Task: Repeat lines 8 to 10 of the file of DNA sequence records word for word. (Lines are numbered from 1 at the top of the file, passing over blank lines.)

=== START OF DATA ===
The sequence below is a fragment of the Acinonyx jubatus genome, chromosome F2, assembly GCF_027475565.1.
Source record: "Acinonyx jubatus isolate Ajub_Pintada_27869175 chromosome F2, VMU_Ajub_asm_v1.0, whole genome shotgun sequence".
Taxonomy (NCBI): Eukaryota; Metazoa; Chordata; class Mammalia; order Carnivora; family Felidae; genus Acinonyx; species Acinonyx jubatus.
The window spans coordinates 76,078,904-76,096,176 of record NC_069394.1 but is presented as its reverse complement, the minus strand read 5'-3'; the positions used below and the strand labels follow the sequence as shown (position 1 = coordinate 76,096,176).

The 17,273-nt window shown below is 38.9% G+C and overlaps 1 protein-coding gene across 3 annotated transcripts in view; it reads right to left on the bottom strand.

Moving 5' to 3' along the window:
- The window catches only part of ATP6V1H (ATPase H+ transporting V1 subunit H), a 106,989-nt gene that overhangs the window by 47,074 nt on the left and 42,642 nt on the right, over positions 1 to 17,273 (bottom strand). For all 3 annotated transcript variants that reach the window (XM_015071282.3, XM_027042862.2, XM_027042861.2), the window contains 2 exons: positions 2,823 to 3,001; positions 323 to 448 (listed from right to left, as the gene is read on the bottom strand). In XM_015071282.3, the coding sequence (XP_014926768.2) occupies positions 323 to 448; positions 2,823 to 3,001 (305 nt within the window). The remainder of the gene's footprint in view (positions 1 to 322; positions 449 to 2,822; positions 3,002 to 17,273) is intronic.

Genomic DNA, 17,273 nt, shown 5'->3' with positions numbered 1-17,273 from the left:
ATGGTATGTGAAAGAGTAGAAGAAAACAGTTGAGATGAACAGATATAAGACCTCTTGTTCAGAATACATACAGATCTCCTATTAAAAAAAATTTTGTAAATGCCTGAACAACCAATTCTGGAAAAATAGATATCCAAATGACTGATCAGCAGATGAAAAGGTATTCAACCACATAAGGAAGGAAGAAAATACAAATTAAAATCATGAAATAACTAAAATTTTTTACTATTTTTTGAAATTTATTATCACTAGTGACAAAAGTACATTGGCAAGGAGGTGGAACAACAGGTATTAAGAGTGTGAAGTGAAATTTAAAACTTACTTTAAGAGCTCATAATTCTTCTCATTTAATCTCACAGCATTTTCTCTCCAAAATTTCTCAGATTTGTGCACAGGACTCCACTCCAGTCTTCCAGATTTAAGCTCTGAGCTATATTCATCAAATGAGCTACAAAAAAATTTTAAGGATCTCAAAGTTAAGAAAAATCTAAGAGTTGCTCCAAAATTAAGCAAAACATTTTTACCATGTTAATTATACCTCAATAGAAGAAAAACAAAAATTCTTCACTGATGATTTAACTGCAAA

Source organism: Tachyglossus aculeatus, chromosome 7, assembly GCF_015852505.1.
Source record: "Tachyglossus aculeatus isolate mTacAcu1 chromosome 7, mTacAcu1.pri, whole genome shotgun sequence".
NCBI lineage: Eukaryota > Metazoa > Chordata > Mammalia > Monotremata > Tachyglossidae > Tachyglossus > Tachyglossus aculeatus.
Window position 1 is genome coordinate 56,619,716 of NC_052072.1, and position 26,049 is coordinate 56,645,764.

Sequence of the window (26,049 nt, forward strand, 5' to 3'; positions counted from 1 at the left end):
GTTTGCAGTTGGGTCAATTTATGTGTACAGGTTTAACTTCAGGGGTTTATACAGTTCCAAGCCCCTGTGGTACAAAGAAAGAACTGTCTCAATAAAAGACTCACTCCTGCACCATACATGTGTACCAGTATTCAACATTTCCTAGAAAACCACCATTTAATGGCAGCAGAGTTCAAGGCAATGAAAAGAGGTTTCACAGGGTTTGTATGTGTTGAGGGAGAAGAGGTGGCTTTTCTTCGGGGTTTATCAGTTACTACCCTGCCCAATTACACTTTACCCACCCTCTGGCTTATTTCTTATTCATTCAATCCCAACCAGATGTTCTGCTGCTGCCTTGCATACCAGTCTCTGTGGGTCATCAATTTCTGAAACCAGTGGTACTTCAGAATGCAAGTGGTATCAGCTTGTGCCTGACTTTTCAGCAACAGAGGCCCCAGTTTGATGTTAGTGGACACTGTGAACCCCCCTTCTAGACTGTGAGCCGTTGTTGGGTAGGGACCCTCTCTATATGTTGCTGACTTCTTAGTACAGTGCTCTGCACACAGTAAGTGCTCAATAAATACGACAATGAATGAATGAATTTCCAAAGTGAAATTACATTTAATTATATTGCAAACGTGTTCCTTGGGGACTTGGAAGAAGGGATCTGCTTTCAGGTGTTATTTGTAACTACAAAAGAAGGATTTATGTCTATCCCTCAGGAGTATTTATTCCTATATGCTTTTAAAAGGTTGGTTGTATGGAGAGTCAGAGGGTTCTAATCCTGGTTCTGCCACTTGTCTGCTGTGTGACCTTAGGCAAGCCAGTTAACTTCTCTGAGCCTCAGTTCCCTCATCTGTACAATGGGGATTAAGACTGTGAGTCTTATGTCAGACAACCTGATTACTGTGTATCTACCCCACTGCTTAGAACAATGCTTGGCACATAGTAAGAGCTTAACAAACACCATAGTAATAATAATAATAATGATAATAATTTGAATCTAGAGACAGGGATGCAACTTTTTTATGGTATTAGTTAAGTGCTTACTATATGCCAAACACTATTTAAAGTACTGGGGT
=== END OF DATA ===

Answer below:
Genomic DNA, 17,273 nt, shown 5'->3' with positions numbered 1-17,273 from the left:
ATGGTATGTGAAAGAGTAGAAGAAAACAGTTGAGATGAACAGATATAAGACCTCTTGTTCAGAATACATACAGATCTCCTATTAAAAAAAATTTTGTAAATGCCTGAACAACCAATTCTGGAAAAATAGATATCCAAATGACTGATCAGCAGATGAAAAGGTATTCAACCACATAAGGAAGGAAGAAAATACAAATTAAAATCATGAAATAACTAAAATTTTTTACTATTTTTTGAAATTTATTATCACTAGTGACAAAAGTACATTGGCAAGGAGGTGGAACAACAGGTATTAAGAGTGTGAAGTGAAATTTAAAACTTACTTTAAGAGCTCATAATTCTTCTCATTTAATCTCACAGCATTTTCTCTCCAAAATTTCTCAGATTTGTGCACAGGACTCCACTCCAGTCTTCCAGATTTAAGCTCTGAGCTATATTCATCAAATGAGCTACAAAAAAATTTTAAGGATCTCAAAGTTAAGAAAAATCTAAGAGTTGCTCCAAAATTAAGCAAAACATTTTTACCATGTTAATTATACCTCAATAGAAGAAAAACAAAAATTCTTCACTGATGATTTAACTGCAAA

Source organism: Tachyglossus aculeatus, chromosome 7, assembly GCF_015852505.1.